Mad Messages: Attack Ads Dominate Campaign Season

When it comes to election season, the power of positive thinking is overrated. Approaching two months before Election Day, negative political ads are all over TV, radio and social media. And it all starts at the top with the presidential race. The Trump campaign has a new ad questioning the decline of Joe Biden's mental abilities, while an anti-Trump group released a similar ad targeting the president. The Biden campaign is also running ads blaming Trump for U.S. coronavirus deaths.

Negative ads during presidential campaigns are nothing new, with the most notable still being the infamous Daisy ad aired by Lyndon Johnson against Barry Goldwater in 1964. And there is a good reason we still remember and talk about ads like that more than 50 years later. "Everybody says they hate negative ads, and yet year in and year out the most effective ads at moving the polls are negative advertisements," says Matthew Wilson, political science professor at Southern Methodist University. "It's much easier to stir up doubts about your opponent than to reinforce your own character and standing."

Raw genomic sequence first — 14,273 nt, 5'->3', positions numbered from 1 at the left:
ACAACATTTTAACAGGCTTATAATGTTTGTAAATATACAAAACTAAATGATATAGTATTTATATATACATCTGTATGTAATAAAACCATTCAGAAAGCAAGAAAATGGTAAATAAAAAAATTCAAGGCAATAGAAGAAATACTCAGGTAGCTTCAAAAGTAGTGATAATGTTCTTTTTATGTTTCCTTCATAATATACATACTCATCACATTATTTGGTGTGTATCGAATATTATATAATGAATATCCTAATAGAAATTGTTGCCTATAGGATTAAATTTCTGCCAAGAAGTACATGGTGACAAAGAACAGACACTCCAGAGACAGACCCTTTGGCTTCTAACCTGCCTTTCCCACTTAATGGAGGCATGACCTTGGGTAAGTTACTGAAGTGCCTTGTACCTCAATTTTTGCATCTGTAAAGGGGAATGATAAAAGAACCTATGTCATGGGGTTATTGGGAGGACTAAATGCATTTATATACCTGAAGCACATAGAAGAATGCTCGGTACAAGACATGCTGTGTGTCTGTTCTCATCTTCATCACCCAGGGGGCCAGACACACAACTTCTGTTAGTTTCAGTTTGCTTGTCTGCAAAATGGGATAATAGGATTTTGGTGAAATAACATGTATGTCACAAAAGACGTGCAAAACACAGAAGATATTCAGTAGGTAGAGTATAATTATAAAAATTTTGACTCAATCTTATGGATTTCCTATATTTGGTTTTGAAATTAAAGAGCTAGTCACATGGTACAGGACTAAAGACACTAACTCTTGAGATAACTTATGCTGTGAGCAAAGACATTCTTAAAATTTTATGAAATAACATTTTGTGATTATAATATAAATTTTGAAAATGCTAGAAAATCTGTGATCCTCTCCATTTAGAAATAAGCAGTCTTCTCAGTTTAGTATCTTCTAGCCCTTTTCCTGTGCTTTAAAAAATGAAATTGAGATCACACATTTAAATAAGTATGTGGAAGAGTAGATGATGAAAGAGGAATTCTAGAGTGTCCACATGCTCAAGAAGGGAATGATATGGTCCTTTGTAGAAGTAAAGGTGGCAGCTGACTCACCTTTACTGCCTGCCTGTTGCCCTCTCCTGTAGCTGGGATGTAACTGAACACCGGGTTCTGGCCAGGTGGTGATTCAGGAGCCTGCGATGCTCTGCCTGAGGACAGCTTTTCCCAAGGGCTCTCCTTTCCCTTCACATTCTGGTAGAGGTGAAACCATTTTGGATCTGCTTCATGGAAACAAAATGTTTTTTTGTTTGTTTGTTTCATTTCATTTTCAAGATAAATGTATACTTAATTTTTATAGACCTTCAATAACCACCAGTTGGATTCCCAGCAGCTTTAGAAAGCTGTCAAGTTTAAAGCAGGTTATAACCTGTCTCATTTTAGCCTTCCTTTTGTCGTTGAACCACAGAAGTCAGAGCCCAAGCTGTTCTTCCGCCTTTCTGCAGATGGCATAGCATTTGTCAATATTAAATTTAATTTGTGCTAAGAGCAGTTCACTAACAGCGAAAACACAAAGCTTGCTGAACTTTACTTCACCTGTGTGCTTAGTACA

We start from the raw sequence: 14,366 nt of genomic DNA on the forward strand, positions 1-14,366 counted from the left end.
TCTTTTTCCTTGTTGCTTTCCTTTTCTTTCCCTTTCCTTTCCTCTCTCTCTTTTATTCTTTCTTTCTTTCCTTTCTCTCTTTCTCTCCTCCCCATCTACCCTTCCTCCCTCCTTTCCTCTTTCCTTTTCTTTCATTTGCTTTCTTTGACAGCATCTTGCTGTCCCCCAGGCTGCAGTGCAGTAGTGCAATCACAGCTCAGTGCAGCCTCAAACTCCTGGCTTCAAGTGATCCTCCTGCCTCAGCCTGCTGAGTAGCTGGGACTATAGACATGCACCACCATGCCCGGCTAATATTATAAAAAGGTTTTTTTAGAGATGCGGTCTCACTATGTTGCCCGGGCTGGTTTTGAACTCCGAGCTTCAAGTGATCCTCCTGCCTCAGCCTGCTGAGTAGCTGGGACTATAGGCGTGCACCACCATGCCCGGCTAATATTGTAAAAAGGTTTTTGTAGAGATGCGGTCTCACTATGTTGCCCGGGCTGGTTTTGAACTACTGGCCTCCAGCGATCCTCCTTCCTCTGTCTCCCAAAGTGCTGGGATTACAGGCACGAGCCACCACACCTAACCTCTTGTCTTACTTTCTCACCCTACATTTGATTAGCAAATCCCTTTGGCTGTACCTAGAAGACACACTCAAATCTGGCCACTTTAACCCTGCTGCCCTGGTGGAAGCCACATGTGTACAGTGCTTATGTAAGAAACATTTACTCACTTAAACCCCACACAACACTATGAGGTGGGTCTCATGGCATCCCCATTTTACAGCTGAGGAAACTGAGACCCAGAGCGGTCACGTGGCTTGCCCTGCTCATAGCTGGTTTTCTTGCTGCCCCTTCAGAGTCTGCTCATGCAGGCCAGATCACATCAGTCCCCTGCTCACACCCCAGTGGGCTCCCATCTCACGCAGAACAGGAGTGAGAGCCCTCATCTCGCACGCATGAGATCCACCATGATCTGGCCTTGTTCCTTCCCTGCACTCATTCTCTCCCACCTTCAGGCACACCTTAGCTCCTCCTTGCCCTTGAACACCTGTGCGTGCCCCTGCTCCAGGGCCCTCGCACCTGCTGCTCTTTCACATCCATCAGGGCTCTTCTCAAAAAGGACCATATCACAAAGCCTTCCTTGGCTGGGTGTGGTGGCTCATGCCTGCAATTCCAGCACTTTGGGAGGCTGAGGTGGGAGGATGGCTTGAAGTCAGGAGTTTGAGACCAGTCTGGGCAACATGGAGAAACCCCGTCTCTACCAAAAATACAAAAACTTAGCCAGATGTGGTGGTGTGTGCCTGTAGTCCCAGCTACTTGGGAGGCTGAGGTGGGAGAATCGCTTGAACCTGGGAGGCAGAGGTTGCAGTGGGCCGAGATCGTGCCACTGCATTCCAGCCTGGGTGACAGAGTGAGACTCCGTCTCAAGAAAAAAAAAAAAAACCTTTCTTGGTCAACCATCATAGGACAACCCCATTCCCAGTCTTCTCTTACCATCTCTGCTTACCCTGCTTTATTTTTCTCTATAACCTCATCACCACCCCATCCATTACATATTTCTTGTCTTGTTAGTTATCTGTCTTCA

Another factor in the modern negative ad is the likelihood it will go "viral" on the internet and social media. "A really biting, trenchant critique of your opponent is more likely to get those shares and re-tweets than a sort of gauzy, positive message about your vision for America," says Wilson.

With both the Trump and Biden campaigns lining up hundreds of millions in ad spending for this fall, get ready for a lot more negativity between now and November 3.

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